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New York Times file photo / A woman walks through a memorial representing each American death from COVID-19, in Washington in September 2021. This weekend the United States is expected to register its 1 millionth COVID death..

As fatigued as we all are of COVID-19, it would be disrespectful today not to recognize and mourn the horrible milestone we'll likely cross by Monday — the deaths of 1 million Americans to a virus that could and should have been snuffed out last year had it not become another ridiculous political culture war talking point.

One million of us dead is not just a number.

It is one million people who, had we never heard of this virus in early 2020, would still be breathing and laughing and loving among us.

And one million of us dead is something none of us would ever have imagined possible in the modern and technical world in which we live. Even now, it's hard sometimes to wrap our heads around the impact of one million dead.

Thanks to a wonderful recent Washington Post opinion video about this unprecedented American tragedy, here are some eye openers:

Within weeks of the first reported U.S. COVID death, that of a middle-aged man in Washington state, the virus had killed more people than all of the plane crashes in the U.S. in the previous 20 years.

By late March 2020, it had killed more people than were lost in Hurricane Katrina's 2005 hit on New Orleans.

By early April that year, COVID had killed more Americans than all the service members killed in the wars in Iraq and Afghanistan combined.

About two weeks later, the virus was killing so regularly that it was like being hit by a 9/11 terrorist attack every other day, and by late May it had claimed its first 100,000 lives.

By December, 300,000 of us were gone, and by March: 542,000.

During the winter of 2021, about 2,500 people died daily — roughly the equivalent of having a Pearl Harbor attack every day for three consecutive months.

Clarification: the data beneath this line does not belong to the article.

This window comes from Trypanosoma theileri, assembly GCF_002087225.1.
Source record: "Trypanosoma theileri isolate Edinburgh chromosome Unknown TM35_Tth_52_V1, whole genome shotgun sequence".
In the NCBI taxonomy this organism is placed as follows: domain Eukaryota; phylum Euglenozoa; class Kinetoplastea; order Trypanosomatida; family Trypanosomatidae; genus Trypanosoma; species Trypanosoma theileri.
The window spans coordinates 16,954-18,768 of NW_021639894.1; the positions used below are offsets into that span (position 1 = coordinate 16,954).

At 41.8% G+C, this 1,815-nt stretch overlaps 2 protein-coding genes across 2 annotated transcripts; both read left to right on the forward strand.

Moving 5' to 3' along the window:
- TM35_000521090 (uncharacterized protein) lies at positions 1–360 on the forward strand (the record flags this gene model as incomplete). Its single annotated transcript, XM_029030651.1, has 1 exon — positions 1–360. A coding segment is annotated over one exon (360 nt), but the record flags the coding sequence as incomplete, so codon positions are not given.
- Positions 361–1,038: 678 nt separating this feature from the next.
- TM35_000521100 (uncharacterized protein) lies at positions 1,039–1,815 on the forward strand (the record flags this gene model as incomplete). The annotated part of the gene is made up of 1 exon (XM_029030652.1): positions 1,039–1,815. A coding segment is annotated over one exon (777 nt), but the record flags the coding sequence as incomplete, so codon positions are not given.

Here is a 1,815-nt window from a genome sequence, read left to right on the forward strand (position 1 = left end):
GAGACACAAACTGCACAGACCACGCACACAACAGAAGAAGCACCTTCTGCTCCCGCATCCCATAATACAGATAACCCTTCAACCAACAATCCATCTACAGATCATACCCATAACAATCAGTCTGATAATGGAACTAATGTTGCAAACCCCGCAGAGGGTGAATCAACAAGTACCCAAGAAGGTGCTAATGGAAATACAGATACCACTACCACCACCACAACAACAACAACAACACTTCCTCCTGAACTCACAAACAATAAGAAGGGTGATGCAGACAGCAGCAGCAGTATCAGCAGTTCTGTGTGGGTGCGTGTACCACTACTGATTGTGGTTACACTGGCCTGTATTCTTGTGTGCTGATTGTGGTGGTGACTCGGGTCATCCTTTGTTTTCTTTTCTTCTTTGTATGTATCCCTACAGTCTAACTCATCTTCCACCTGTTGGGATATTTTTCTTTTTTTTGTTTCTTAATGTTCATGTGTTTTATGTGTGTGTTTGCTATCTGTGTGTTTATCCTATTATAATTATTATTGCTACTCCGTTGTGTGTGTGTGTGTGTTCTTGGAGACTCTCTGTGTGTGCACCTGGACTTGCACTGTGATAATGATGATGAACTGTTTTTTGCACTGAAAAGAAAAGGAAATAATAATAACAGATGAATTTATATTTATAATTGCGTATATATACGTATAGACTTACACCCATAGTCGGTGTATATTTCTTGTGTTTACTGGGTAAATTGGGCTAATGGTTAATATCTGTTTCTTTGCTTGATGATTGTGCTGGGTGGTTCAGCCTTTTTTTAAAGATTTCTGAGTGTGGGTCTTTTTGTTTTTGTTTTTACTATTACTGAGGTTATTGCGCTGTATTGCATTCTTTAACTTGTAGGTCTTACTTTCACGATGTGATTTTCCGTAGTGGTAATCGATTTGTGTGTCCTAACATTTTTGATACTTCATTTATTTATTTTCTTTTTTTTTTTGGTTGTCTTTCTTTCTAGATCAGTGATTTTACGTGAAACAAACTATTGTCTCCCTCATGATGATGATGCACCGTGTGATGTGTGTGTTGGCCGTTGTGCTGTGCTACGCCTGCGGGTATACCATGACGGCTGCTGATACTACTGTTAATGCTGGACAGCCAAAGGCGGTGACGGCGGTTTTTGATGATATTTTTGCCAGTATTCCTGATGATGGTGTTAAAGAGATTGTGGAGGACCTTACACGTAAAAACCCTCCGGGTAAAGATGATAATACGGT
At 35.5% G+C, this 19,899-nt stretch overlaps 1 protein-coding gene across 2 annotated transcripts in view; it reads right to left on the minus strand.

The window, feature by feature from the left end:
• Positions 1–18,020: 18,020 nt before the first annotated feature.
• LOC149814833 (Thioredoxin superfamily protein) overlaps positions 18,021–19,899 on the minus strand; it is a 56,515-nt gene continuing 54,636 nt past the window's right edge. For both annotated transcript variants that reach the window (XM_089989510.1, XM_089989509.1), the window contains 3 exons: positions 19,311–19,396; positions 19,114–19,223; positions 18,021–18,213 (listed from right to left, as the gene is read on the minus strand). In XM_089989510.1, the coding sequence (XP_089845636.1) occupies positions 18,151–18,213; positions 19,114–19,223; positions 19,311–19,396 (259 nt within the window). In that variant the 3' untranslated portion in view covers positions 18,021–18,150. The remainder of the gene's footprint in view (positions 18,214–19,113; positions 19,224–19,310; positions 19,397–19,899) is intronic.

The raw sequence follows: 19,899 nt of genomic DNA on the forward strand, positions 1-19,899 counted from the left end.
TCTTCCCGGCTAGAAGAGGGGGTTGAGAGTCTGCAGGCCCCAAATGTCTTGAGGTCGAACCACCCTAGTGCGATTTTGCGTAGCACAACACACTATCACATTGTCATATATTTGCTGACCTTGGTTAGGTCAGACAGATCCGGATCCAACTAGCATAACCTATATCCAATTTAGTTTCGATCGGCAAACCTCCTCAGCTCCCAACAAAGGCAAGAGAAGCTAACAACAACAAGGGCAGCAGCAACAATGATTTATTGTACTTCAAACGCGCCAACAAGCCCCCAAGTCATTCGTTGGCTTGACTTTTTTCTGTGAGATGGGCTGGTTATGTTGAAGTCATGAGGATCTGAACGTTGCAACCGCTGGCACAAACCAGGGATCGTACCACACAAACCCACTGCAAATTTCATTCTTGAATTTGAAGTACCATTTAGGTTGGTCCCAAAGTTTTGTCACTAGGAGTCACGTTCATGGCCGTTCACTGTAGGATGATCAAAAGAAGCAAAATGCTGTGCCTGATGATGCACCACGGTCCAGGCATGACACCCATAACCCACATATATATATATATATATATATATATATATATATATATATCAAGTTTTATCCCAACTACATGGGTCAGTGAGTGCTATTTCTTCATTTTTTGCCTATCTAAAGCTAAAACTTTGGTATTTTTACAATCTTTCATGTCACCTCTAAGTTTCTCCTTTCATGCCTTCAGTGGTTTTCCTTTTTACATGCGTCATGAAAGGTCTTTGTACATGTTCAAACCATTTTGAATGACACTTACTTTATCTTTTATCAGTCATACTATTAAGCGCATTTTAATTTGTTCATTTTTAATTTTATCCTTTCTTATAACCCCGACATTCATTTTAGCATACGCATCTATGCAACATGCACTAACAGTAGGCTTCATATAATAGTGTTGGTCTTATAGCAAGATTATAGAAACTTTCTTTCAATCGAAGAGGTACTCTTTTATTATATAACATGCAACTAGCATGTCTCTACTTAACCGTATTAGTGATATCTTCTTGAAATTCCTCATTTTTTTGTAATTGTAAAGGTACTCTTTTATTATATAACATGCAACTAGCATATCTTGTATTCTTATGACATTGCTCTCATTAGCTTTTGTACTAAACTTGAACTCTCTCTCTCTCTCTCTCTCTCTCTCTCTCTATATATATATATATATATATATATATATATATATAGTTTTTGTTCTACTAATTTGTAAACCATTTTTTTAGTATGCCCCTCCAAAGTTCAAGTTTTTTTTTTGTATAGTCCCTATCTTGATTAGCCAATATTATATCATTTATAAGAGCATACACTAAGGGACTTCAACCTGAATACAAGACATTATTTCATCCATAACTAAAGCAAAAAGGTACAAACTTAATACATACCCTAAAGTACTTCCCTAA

Vaccinations slowed the disease, and July 2021 saw the lowest monthly toll in more than a year — 8,600.

But then came vaccine resistance. And the delta variant. In September and October another 100,000 of us succumbed and COVID's cumulative toll of 744,000 deaths that fall surpassed the losses of the 1918 influenza pandemic in the U.S.

On delta's heels came omicron and more than 2,000 a day died in January and February this year — more than 125,000 deaths in two months.

The Washington Post notes:

"Historians estimate the death toll for the American Civil War to be about 750,000 military and 50,000 civilian deaths. COVID killed tens of thousands more people, in about half the time."

Today, coronavirus cases and hospitalizations are rising in a majority of American states in what appears to be the first widespread increase since the peak of omicron early this year, according to The New York Times.

Virus cases are up here, too: As of Friday, 14-day changes in cases per 100,000 residents were up 88% in Tennessee, up 55% in Georgia and up 67% in Alabama, the Times reports.

Nationally, 78% of people are vaccinated, 66% are fully vaccinated and 31% are boosted.

In our states? Nowhere close.

Our fully vaxed numbers hover between 51% and 55% and in the last two weeks, cases of the highly contagious BA.2 subvariant of omicron have more than doubled in states across the country from West Virginia to Utah.

There is some good news in the Times report. Though it's clearly too soon to count COVID as over, new data from the Centers for Disease Control and Prevention shows more than 60% of Americans have been infected with the virus at least once, "lending credence to the belief that the modest effects [milder cases] of this surge could reflect growing immunity from previous infections and vaccinations.

That is encouraging. Still, it doesn't bring back the 1 million lives we've lost — 1,151 here in Hamilton County.

Hug your family and friends. And stay safe out there.

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